• Service Games

  • The Rise and Fall of SEGA: Enhanced Edition
  • De : Sam Pettus
  • Lu par : Tom Racine
  • Durée : 17 h et 13 min
  • Version intégrale Livre audio
  • Date de publication : 03/11/2014
  • Langue : Anglais
  • Éditeur : David Munoz
  • 5 out of 5 stars (1 notation)

Prix : 23,93 €

Détails de l'abonnement : Détails de l'abonnement :
  • Gratuit pendant 30 jours, avec un titre au choix offert.
  • 9,95 € par mois pour le livre audio de votre choix, quel que soit le prix.
  • Vous n'aimez pas un titre ? Échangez-le.
  • Résiliez à tout moment, vos livres audio vous appartiennent.
ou
Dans le panier

Description

Starting with its humble beginnings in the 1950s and ending with its swan-song, the Dreamcast, in the early 2000s, this is the complete history of Sega as a console maker. Before home computers and video game consoles, before the Internet and social networking, and before motion controls and smartphones, there was Sega. Destined to fade into obscurity over time, Sega would help revolutionize and change video games, computers and how we interact with them, and the Internet as we know it. Riding the cutting edge of technology at every step, only to rise too close to the sun and plummet, Sega would eventually change the face of entertainment, but it's the story of how it got there that's all the fun. So take a ride, experience history, and enjoy learning about one of the greatest and most influential companies of all time. Complete with system specifications, feature and marketing descriptions, unusual factoids, and now enhanced Europe-specific details, exclusive interviews, and more make this the definitive history of Sega available. Listen and learn about the company that holds a special place in every gamer's heart. Funded on Kickstarter.

©2013 Sam Pettus (P)2014 Sam Pettus

Ce que les membres d'Audible en pensent

Notations

Global

  • 5 out of 5 stars
  • 5 étoiles
    1
  • 4 étoiles
    0
  • 3 étoiles
    0
  • 2 étoiles
    0
  • 1 étoile
    0

Performance

  • 5 out of 5 stars
  • 5 étoiles
    1
  • 4 étoiles
    0
  • 3 étoiles
    0
  • 2 étoiles
    0
  • 1 étoile
    0

Histoire

  • 5 out of 5 stars
  • 5 étoiles
    1
  • 4 étoiles
    0
  • 3 étoiles
    0
  • 2 étoiles
    0
  • 1 étoile
    0
Il n'y a pas encore de critique disponible pour ce titre.
Trier par :
  • Global
    4 out of 5 stars
  • Performance
    3 out of 5 stars
  • Histoire
    4 out of 5 stars
  • Austin
  • 05/01/2015

The Story of the Fall of Sega

Let me preface everything I'm about to say with a quick tl;dr: If you are a Sega fan and are looking for an interesting history of just how Sega fell so quickly look no further.

Now that that's out of the way let me expand on that thought. This book is an interesting listen, but not an engrossing one. All the time I was listening I couldn't help but compare it to "Console Wars" by Blake Freeman, and often times I felt like this book came up lacking, but then I thought on it for a moment and I came to the real heart of the issue. Console Wars entertains first and informs second while Service Games does just the opposite. If you want a story that dramatizes the rise of Sega by elevating the team responsible to the height of heroes of the industry and does so expertly this is not the book for you, Console Wars is. This book reads like an essay written for a college level business class not a novel.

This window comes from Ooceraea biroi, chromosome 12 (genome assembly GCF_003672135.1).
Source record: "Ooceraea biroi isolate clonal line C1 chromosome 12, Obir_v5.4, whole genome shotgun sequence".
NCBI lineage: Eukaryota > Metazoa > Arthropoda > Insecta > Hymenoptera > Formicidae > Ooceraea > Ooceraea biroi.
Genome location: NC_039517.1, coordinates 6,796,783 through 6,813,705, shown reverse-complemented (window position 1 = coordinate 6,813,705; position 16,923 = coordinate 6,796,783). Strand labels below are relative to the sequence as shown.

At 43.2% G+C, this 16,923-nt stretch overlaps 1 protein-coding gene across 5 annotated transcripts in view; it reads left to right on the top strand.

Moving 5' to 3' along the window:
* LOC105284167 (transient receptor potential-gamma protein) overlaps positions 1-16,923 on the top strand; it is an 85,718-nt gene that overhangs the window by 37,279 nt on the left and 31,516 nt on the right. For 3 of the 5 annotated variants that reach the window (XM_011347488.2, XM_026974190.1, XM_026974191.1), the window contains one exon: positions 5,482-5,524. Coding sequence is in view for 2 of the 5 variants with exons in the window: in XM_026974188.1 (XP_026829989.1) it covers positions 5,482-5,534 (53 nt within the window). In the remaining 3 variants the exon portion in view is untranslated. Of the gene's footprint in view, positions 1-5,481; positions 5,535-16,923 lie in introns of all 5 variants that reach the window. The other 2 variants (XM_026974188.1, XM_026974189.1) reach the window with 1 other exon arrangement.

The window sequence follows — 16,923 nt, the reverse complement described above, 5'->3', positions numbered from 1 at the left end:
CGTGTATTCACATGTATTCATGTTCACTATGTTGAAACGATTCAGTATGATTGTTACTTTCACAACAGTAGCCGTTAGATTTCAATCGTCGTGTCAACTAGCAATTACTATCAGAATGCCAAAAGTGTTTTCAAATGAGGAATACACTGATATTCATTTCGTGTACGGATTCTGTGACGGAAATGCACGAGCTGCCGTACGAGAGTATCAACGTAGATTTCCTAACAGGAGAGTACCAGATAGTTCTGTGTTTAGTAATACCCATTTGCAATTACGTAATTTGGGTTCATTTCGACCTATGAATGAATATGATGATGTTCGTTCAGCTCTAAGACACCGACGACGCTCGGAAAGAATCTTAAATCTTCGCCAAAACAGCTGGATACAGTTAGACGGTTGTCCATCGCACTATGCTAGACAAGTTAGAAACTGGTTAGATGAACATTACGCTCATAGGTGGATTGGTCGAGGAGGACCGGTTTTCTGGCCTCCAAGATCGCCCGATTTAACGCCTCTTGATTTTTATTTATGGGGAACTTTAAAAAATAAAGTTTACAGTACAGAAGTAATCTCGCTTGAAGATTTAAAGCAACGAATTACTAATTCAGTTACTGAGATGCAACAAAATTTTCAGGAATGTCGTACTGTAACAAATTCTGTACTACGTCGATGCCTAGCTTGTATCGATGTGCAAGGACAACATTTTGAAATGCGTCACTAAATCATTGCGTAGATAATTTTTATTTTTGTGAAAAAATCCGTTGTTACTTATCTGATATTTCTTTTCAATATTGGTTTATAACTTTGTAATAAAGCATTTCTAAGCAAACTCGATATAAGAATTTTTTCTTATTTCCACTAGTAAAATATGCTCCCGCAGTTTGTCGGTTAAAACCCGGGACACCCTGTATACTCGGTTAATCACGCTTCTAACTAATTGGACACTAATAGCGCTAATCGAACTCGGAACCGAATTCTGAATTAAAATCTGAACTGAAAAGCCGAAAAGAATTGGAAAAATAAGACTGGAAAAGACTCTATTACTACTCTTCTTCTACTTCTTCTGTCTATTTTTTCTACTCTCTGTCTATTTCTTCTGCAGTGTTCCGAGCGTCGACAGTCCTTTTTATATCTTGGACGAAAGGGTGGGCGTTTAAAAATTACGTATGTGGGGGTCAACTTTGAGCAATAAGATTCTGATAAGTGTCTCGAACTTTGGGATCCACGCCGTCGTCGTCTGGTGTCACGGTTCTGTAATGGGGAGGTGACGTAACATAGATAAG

That last sentence there really describes all of the problems I found with the book perfectly. While I was consistently presented with new factoids about Sega's fall I was rarely entertained by them. The best example of this comes with the amount of time spent discussing the CPUs of all of the consoles. Not a single evolution in the technology is even remotely glossed over, which while very interesting at an academic level, left me thinking get on with it more often than not.

This only leaves one real complaint unsaid: the focus given on Sega's fall versus its rise. The title may lead you to believe this is the complete history of that company we all love and hate, but really it isn't. The first few decades of Sega's history are so sparsely covered when compared to how much time is given to its mistakes it isn't even funny. I know for many the failings of Sega are more interesting than its beginnings but I was left wanting.

Summary time for the time strapped: This book tells the story of Sega's fall in a dry yet interesting matter that glosses over two of the most engrossing aspects of the company: its humble beginnings and the very human story behind the scenes.

8 sur 8 personne(s) ont trouvé cet avis utile.

  • Global
    5 out of 5 stars
  • Performance
    5 out of 5 stars
  • Histoire
    5 out of 5 stars
  • Samuel R.
  • 08/08/2015

Pure Greatness

Wow very detailed in the complete history of Sega from beginning to now. It sucks to hear how Sega of Japan killed this company from creating hardware with all thier. stupid desicions and arrogance. Sega was great and i wish they still made consoles. one of the best Video game books ever

1 sur 1 personne(s) ont trouvé cet avis utile.

  • Global
    5 out of 5 stars
  • Performance
    4 out of 5 stars
  • Histoire
    5 out of 5 stars
  • uliburb
  • 21/04/2015

I didn't even know I cared about Sega!

I didn't grow up playing Sega games. I played the Sonic games in my youth, as well as Toejam and Earl, but at other kids' houses. Still, Sega pervades the video game industry whether you played their games, so I remember Panzer Dragoon and the Dreamcast a bit. This book though—it made me CARE.

1 sur 1 personne(s) ont trouvé cet avis utile.

  • Global
    3 out of 5 stars
  • Performance
    4 out of 5 stars
  • Histoire
    3 out of 5 stars
  • Jason Reed
  • 19/02/2015

Slow moving

Although this book is deeply researched it lacks entertainment value. I found myself getting restless halfway through. Not a terrible book but "Console Wars" is far better.

2 sur 3 personne(s) ont trouvé cet avis utile.

  • Global
    1 out of 5 stars
  • Performance
    3 out of 5 stars
  • Histoire
    1 out of 5 stars
  • John Morgan